Getting Around Milan

Getting Around Milan

Getting Around Milan

Milan's public transportation system is efficient. There are four underground lines, with a fifth being considered, as well as buses and trams. Tickets are available at Metropolitana Milanesa (MM) stations and some newspaper stands. You can sometimes get a free public transport map from ATM offices at the Duomo metro station and Stazione Central.

Subways, Trams and Buses in Milan

Milan has 3 subway lines (M1 - red, M2 - green, M3 - yellow) and the system, called Milan Metro - "M", running for more than 80 km. There is also a light metro-service, "Metrò S. Raffaele", connecting the San Raffaele Hospital with Cascina Gobba station (M2). Extensions of lines 1, 2 and 3 are under construction, to create more than 15 km of track with 10 new stations. Line 5 is also under construction, to be finished in the first half of 2008. Lines 4 (linking downtown with Linate Airport) and 6 are in planning stages.

Greater Milan also has one of the most extensive tramway systems in the world, with more than 286 km of track, and 20 lines.

Milan's public transport system, run by ATM (tel: 800 01 68 57; www.atm-mi.it) is very efficient. The underground consists of four underground lines (red MM1, green MM2, yellow MM3 and blue Passante Ferroviario). A ticket is valid for one underground ride.

Ninety-three bus lines cover over 1,070 km between them. The local transportation authority (ATM) transported more than 600 million passengers in 2003.

Getting around Milan by Train

Milan is the second railway hub of Italy, and the five major stations of Milan are among Italy's busiest. The first rail road built in Milan, the Milan and Monza Rail Road was opened for service on August 17th, 1840.

Stations in the city

- Milano Centrale (passenger station - the second busiest Italian station)
- Milano P.ta Garibaldi (passenger station)
- Milano Lambrate (passenger station)
- Milano Rogoredo (passenger station and cargo station)
- Milano Cadorna (passenger station and cargo station)
- Milano Bovisa-Politecnico (passenger station)
- Milano Greco (passenger station)
- Milano Porta Genova (passenger statio and cargo station)
- Milano San Cristoforo (passenger and cargo station)
- Milano Porta Romana (passenger and cargo station)
- Milano Certosa (passenger station)
- Milano Villapizzone (passenger station)
- Milano Lancetti (passenger station)
- Milano Repubblica (passenger station)
- Milano Porta Venezia (passenger station)
- Milano Dateo (passenger station)
- Milano Porta Vittoria (passenger station)
- Milano Smistamento/Scalo Farini (cargo-trains)
- Milano Romolo (passenger station).

Other new stations for passenger service are under construction:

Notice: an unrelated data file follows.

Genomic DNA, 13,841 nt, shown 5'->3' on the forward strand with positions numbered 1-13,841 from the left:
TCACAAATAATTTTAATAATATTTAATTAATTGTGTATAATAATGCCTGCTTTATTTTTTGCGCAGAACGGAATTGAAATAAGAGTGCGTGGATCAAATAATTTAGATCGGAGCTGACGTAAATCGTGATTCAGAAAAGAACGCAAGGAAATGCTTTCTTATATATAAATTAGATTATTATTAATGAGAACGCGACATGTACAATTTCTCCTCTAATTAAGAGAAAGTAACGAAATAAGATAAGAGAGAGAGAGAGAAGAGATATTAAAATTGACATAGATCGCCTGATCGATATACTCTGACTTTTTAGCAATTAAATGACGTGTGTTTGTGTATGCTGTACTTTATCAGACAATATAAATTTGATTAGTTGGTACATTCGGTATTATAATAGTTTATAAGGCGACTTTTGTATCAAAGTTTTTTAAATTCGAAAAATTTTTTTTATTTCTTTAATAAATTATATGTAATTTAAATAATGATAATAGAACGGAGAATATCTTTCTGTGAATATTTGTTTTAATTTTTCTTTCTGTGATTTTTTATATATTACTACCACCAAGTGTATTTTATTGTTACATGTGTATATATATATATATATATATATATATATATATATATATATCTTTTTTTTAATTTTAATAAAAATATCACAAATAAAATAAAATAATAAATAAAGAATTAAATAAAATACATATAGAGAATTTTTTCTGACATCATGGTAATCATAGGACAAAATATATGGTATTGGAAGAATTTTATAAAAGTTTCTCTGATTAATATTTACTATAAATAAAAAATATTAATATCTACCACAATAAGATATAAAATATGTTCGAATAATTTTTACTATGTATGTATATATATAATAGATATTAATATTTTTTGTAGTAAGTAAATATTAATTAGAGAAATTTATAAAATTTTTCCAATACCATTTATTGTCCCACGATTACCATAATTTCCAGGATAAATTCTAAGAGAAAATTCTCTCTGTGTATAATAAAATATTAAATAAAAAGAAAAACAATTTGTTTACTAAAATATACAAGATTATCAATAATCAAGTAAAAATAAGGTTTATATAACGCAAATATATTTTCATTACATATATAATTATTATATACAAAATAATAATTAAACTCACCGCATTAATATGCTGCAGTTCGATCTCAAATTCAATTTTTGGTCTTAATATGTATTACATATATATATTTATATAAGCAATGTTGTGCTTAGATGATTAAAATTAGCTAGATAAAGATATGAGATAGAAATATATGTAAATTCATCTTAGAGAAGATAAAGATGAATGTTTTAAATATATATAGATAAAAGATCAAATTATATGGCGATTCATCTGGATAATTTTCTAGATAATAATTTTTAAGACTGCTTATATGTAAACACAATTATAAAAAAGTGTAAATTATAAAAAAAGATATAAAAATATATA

Milano Tibaldi
Milano/Rho Fiera
High speed train lines are under construction all across Italy, and new lines will open from Milan to Rome and Naples, and from Milan to Torino. The stations for the TAV (Treni ad Alta Velocità - High Speed Trains) will be:

Milano Rogoredo (for the south)
Milano Certosa and Milano/Rho Fiera (for the west)
A line from Milan to Venice and then to Trieste is under construction. At the end of the work, the TAV station for Milan to the east will be:
Milano Pioltello

Regional-Metropolitan Railway services

The Suburban Railway Service ( "S" Lines, a service similar to the French RER and German S-Bahn), composed of eight suburban lines and ten more scheduled for 2008, connects the "Greater Milan" to cities such as Como and Varese. The Regional Railway Service ("R"), instead, links Milan with the rest of Lombardy and the national railway system. The "Passante ferroviario" is an underground railway serving a couple of "S" lines and is very much like another subway line (and is even marked as such on subway maps), except that it is connected to LeNord and Trenitalia suburban networks.

Getting around Milan by Taxi

Save yourself the indignity of trying to hail taxis - they don't stop. Head for a taxi rank.

Milan has a taxi service operated by private companies and licensed by the City of Milan (Comune di Milano). All taxis are the same color, white. Prices are based on time elapsed and distance traveled. As the number of licences is kept low by lobbying of present taxi drivers, prices are fairly high (significantly higher than, for example, in New York) and finding a taxi may be difficult in rush hours.

Getting around Milan by car

Entering central Milan by car is a major hassle. Street parking is limited to two hours and will cost you. To pay, buy a SostaMilano card from a tobacconist, scratch off the date and hour, and display it on your dashboard. Motoring information is provided by the Automobile Club Italia (ACI; tel: 02 774 51; Corso Venezia 43). If you're looking to rent, many companies have offices at Stazione Centrale and both airports.

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